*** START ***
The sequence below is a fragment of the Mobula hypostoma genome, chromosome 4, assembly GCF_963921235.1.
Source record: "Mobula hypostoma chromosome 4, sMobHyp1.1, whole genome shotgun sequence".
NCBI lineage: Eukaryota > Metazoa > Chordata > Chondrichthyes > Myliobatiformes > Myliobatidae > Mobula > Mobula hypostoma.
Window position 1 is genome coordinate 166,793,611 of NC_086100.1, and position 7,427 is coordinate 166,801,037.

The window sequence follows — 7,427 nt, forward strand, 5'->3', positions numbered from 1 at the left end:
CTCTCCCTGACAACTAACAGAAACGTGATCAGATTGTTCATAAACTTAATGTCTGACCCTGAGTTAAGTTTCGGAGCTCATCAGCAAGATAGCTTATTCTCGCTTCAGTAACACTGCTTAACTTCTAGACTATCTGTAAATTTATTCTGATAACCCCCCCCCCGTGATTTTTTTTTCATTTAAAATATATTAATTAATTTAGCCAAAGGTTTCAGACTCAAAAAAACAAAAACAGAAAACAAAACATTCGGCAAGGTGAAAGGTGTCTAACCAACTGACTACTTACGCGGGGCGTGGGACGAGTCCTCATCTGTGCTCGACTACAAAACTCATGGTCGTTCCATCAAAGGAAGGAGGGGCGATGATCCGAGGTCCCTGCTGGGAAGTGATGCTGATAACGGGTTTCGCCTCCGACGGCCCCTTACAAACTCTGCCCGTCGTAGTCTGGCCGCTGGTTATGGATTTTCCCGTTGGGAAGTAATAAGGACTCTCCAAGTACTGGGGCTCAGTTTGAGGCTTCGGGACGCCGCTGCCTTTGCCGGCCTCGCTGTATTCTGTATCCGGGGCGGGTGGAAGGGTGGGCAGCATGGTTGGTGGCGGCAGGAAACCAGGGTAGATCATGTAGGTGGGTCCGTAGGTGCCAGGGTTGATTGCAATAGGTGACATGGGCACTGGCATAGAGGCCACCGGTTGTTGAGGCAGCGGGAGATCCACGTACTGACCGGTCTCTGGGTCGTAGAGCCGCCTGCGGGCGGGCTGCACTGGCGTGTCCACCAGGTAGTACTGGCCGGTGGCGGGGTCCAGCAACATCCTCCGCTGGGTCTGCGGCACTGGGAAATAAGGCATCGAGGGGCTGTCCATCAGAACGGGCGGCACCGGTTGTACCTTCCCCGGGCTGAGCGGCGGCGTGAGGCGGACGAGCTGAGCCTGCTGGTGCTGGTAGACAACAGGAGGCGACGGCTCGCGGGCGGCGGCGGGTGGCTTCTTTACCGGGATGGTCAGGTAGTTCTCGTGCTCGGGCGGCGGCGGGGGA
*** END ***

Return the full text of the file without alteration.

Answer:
The sequence below is a fragment of the Mobula hypostoma genome, chromosome 4, assembly GCF_963921235.1.
Source record: "Mobula hypostoma chromosome 4, sMobHyp1.1, whole genome shotgun sequence".
NCBI lineage: Eukaryota > Metazoa > Chordata > Chondrichthyes > Myliobatiformes > Myliobatidae > Mobula > Mobula hypostoma.
Window position 1 is genome coordinate 166,793,611 of NC_086100.1, and position 7,427 is coordinate 166,801,037.

The window sequence follows — 7,427 nt, forward strand, 5'->3', positions numbered from 1 at the left end:
CTCTCCCTGACAACTAACAGAAACGTGATCAGATTGTTCATAAACTTAATGTCTGACCCTGAGTTAAGTTTCGGAGCTCATCAGCAAGATAGCTTATTCTCGCTTCAGTAACACTGCTTAACTTCTAGACTATCTGTAAATTTATTCTGATAACCCCCCCCCCGTGATTTTTTTTTCATTTAAAATATATTAATTAATTTAGCCAAAGGTTTCAGACTCAAAAAAACAAAAACAGAAAACAAAACATTCGGCAAGGTGAAAGGTGTCTAACCAACTGACTACTTACGCGGGGCGTGGGACGAGTCCTCATCTGTGCTCGACTACAAAACTCATGGTCGTTCCATCAAAGGAAGGAGGGGCGATGATCCGAGGTCCCTGCTGGGAAGTGATGCTGATAACGGGTTTCGCCTCCGACGGCCCCTTACAAACTCTGCCCGTCGTAGTCTGGCCGCTGGTTATGGATTTTCCCGTTGGGAAGTAATAAGGACTCTCCAAGTACTGGGGCTCAGTTTGAGGCTTCGGGACGCCGCTGCCTTTGCCGGCCTCGCTGTATTCTGTATCCGGGGCGGGTGGAAGGGTGGGCAGCATGGTTGGTGGCGGCAGGAAACCAGGGTAGATCATGTAGGTGGGTCCGTAGGTGCCAGGGTTGATTGCAATAGGTGACATGGGCACTGGCATAGAGGCCACCGGTTGTTGAGGCAGCGGGAGATCCACGTACTGACCGGTCTCTGGGTCGTAGAGCCGCCTGCGGGCGGGCTGCACTGGCGTGTCCACCAGGTAGTACTGGCCGGTGGCGGGGTCCAGCAACATCCTCCGCTGGGTCTGCGGCACTGGGAAATAAGGCATCGAGGGGCTGTCCATCAGAACGGGCGGCACCGGTTGTACCTTCCCCGGGCTGAGCGGCGGCGTGAGGCGGACGAGCTGAGCCTGCTGGTGCTGGTAGACAACAGGAGGCGACGGCTCGCGGGCGGCGGCGGGTGGCTTCTTTACCGGGATGGTCAGGTAGTTCTCGTGCTCGGGCGGCGGCGGGGGA